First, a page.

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Title: Understanding the nature of presidential policymaking in Mexico through an agenda-setting approach
Author: Aranda Jan, Ana Carolina
ISNI:       0000 0004 7656 4857
Awarding Body: University of Southampton
Current Institution: University of Southampton
Date of Award: 2018
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In Latin American democracies, the figure of the president is often considered to be an actor with considerable capacity for agenda-setting and a significant role in in influencing the definition of policy agendas. Scholarship has frequently analysed the role and function of the president including institutional changes to the presidency and changes in the constitutional and agenda setting powers of the president. The process by which the president in influences prioritisation of issues to be handled by an administration in their policy agendas has not been fully examined. A case in point is the Mexican presidency that allows testing for hypotheses about agenda-setting in a context in which democracy is replacing autocratic forms of policy-making. This thesis identities some of the factors that determine the propensity of presidents to attend to policy issues. It postulates and tests existing theories on agenda-setting to form a hypothesis on punctuated equilibrium theory for a democratisation context. In this task, it uses a new dataset of Informe de Gobierno presidential speeches between 1988 and 2015. The empirical analysis finds that the theory of punctuated equilibrium applies to presidential agendas in Mexico. The causal process explaining these patterns is the presence of bounded rationality and institutional friction. The institutional characteristics of this presidential system, with a separation of powers and multipartism, explain much of the institutional friction against policy changes. A negative feedback process, emerging from the presence of political fragmentation, holds the presidential agenda in a long-term equilibrium. Meanwhile, a president's entrepreneurial behaviour enhances a positive feedback process through formation of political coalitions that helps to reach agreements between political actors. The analysis also finds that institutional friction limits Mexican presidents' ability to convey priorities into other stages of the policy making process. This thesis provides evidence that the Mexican president is a strategic political actor that anticipates shifts in the political environment and adjusts the presidential policy priorities accordingly. The thesis concludes with a general discussion concerning the study of presidential policy making and policy agendas in Mexico in particular and, in general, in democratisation contexts.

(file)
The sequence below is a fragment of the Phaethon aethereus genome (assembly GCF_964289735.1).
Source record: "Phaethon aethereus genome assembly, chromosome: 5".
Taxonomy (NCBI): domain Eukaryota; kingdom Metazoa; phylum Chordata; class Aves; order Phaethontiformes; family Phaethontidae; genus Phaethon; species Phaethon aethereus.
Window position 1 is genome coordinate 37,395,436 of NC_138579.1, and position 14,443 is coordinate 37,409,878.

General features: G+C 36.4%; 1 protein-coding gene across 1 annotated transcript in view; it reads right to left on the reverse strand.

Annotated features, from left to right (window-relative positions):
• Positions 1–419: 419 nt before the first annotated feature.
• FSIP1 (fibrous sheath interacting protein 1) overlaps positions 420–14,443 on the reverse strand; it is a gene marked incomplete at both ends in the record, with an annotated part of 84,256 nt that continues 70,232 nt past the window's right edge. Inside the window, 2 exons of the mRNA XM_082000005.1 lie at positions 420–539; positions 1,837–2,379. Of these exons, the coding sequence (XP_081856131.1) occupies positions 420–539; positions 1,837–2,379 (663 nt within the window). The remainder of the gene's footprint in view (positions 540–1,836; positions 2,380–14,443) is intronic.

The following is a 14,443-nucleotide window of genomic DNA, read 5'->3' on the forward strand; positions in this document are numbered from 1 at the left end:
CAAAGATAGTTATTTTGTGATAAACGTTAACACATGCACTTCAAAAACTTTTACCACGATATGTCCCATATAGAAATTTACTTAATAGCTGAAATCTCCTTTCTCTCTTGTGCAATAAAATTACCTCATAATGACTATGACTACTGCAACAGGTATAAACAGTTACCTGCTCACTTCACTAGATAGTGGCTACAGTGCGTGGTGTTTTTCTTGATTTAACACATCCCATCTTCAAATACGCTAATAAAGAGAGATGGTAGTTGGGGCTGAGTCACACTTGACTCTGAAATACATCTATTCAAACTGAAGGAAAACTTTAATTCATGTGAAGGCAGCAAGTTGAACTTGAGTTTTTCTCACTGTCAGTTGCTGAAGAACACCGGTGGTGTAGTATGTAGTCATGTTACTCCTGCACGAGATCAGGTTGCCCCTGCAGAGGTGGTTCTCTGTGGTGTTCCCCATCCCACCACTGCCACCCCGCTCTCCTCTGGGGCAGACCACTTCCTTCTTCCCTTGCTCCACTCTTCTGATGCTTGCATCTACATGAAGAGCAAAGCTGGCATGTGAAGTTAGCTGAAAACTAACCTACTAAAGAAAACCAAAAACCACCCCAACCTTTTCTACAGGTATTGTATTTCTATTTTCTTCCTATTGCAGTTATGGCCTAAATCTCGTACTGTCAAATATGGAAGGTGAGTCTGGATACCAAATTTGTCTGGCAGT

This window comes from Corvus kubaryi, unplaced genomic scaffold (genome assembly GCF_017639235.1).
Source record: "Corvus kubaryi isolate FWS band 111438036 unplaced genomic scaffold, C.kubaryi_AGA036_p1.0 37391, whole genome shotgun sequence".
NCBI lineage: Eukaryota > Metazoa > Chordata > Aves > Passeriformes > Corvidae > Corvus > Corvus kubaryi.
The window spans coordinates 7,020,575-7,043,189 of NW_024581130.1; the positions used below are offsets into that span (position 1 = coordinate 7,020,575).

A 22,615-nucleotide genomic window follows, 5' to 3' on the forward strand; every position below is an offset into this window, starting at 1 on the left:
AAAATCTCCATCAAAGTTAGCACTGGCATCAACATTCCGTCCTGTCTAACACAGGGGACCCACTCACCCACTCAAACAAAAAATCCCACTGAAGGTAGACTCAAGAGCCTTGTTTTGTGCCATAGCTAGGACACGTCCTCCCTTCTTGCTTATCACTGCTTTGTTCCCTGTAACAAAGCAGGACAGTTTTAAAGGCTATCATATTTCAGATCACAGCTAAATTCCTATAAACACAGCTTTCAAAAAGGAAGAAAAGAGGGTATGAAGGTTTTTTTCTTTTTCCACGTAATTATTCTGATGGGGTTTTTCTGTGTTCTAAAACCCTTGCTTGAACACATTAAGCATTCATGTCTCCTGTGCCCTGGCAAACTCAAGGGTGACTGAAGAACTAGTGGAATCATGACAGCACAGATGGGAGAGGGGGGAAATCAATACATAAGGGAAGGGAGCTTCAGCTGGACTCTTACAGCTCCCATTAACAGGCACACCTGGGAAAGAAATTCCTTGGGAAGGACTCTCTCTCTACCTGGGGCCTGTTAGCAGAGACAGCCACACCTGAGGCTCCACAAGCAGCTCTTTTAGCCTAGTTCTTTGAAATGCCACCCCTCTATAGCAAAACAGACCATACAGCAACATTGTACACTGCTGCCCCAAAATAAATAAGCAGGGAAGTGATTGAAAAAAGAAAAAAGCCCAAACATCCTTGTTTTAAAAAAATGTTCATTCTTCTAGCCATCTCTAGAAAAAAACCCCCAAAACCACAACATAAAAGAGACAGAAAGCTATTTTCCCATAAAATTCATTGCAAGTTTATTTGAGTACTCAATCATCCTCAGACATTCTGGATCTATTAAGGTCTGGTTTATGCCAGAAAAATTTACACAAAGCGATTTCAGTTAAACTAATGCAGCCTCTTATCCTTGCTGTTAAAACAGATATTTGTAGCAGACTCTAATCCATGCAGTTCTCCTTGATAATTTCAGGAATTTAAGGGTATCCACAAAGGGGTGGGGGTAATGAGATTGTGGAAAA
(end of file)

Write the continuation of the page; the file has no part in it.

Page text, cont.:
Supervisor: Jennings, William Sponsor: Not available
Qualification Name: Thesis (Ph.D.) Qualification Level: Doctoral
EThOS ID:  DOI: Not available